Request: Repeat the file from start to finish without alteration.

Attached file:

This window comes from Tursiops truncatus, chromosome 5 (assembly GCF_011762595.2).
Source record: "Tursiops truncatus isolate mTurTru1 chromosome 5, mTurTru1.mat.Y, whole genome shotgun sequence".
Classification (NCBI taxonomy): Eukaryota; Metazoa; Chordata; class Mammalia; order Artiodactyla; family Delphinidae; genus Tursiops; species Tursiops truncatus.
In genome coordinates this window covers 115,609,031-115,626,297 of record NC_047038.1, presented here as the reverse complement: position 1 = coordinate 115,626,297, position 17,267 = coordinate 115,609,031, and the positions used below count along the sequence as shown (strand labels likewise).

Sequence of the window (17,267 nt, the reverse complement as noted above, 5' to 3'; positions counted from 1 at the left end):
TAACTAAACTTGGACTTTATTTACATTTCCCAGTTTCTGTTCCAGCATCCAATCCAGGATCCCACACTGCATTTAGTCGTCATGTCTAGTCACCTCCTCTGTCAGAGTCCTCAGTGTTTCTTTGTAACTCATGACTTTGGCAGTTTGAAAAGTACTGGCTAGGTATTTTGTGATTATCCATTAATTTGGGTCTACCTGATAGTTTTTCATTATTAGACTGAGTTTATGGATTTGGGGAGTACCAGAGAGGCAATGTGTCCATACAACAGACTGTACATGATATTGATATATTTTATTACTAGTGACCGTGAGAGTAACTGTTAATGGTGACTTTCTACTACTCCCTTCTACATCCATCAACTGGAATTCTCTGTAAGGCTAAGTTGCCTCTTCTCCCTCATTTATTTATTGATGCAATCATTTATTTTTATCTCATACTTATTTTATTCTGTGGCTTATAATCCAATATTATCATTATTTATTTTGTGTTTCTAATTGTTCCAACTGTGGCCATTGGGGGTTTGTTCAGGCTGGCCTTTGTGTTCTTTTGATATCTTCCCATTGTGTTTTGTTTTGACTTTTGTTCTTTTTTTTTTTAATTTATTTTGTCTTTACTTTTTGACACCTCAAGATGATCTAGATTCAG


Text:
This window comes from Tursiops truncatus, chromosome 5 (assembly GCF_011762595.2).
Source record: "Tursiops truncatus isolate mTurTru1 chromosome 5, mTurTru1.mat.Y, whole genome shotgun sequence".
Classification (NCBI taxonomy): Eukaryota; Metazoa; Chordata; class Mammalia; order Artiodactyla; family Delphinidae; genus Tursiops; species Tursiops truncatus.
In genome coordinates this window covers 115,609,031-115,626,297 of record NC_047038.1, presented here as the reverse complement: position 1 = coordinate 115,626,297, position 17,267 = coordinate 115,609,031, and the positions used below count along the sequence as shown (strand labels likewise).

Sequence of the window (17,267 nt, the reverse complement as noted above, 5' to 3'; positions counted from 1 at the left end):
TAACTAAACTTGGACTTTATTTACATTTCCCAGTTTCTGTTCCAGCATCCAATCCAGGATCCCACACTGCATTTAGTCGTCATGTCTAGTCACCTCCTCTGTCAGAGTCCTCAGTGTTTCTTTGTAACTCATGACTTTGGCAGTTTGAAAAGTACTGGCTAGGTATTTTGTGATTATCCATTAATTTGGGTCTACCTGATAGTTTTTCATTATTAGACTGAGTTTATGGATTTGGGGAGTACCAGAGAGGCAATGTGTCCATACAACAGACTGTACATGATATTGATATATTTTATTACTAGTGACCGTGAGAGTAACTGTTAATGGTGACTTTCTACTACTCCCTTCTACATCCATCAACTGGAATTCTCTGTAAGGCTAAGTTGCCTCTTCTCCCTCATTTATTTATTGATGCAATCATTTATTTTTATCTCATACTTATTTTATTCTGTGGCTTATAATCCAATATTATCATTATTTATTTTGTGTTTCTAATTGTTCCAACTGTGGCCATTGGGGGTTTGTTCAGGCTGGCCTTTGTGTTCTTTTGATATCTTCCCATTGTGTTTTGTTTTGACTTTTGTTCTTTTTTTTTTTAATTTATTTTGTCTTTACTTTTTGACACCTCAAGATGATCTAGATTCAG